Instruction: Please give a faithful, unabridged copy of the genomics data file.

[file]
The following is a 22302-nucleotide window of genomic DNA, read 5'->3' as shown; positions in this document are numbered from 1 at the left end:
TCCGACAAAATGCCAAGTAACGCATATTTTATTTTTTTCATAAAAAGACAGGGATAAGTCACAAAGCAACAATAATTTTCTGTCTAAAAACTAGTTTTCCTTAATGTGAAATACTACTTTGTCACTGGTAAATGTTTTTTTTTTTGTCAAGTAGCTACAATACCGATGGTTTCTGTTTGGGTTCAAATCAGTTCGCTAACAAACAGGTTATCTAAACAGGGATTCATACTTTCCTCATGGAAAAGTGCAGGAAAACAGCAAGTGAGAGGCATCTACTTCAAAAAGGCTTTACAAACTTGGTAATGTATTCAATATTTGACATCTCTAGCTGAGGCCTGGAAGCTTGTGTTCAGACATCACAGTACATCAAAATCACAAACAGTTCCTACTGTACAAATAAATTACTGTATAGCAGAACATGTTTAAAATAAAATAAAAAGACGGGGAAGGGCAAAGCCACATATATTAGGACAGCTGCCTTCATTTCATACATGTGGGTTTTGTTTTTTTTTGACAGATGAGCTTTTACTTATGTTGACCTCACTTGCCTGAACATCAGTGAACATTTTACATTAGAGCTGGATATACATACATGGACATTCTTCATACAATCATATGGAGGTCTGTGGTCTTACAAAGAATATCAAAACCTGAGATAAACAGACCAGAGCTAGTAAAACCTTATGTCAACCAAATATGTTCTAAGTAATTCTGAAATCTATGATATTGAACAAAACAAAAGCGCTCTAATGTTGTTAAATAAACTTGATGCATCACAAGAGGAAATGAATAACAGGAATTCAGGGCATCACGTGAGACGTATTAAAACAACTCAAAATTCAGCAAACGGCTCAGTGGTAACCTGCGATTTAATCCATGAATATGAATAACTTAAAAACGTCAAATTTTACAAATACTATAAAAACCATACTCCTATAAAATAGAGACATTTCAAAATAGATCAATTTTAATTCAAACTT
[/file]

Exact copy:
The following is a 22302-nucleotide window of genomic DNA, read 5'->3' as shown; positions in this document are numbered from 1 at the left end:
TCCGACAAAATGCCAAGTAACGCATATTTTATTTTTTTCATAAAAAGACAGGGATAAGTCACAAAGCAACAATAATTTTCTGTCTAAAAACTAGTTTTCCTTAATGTGAAATACTACTTTGTCACTGGTAAATGTTTTTTTTTTTGTCAAGTAGCTACAATACCGATGGTTTCTGTTTGGGTTCAAATCAGTTCGCTAACAAACAGGTTATCTAAACAGGGATTCATACTTTCCTCATGGAAAAGTGCAGGAAAACAGCAAGTGAGAGGCATCTACTTCAAAAAGGCTTTACAAACTTGGTAATGTATTCAATATTTGACATCTCTAGCTGAGGCCTGGAAGCTTGTGTTCAGACATCACAGTACATCAAAATCACAAACAGTTCCTACTGTACAAATAAATTACTGTATAGCAGAACATGTTTAAAATAAAATAAAAAGACGGGGAAGGGCAAAGCCACATATATTAGGACAGCTGCCTTCATTTCATACATGTGGGTTTTGTTTTTTTTTGACAGATGAGCTTTTACTTATGTTGACCTCACTTGCCTGAACATCAGTGAACATTTTACATTAGAGCTGGATATACATACATGGACATTCTTCATACAATCATATGGAGGTCTGTGGTCTTACAAAGAATATCAAAACCTGAGATAAACAGACCAGAGCTAGTAAAACCTTATGTCAACCAAATATGTTCTAAGTAATTCTGAAATCTATGATATTGAACAAAACAAAAGCGCTCTAATGTTGTTAAATAAACTTGATGCATCACAAGAGGAAATGAATAACAGGAATTCAGGGCATCACGTGAGACGTATTAAAACAACTCAAAATTCAGCAAACGGCTCAGTGGTAACCTGCGATTTAATCCATGAATATGAATAACTTAAAAACGTCAAATTTTACAAATACTATAAAAACCATACTCCTATAAAATAGAGACATTTCAAAATAGATCAATTTTAATTCAAACTT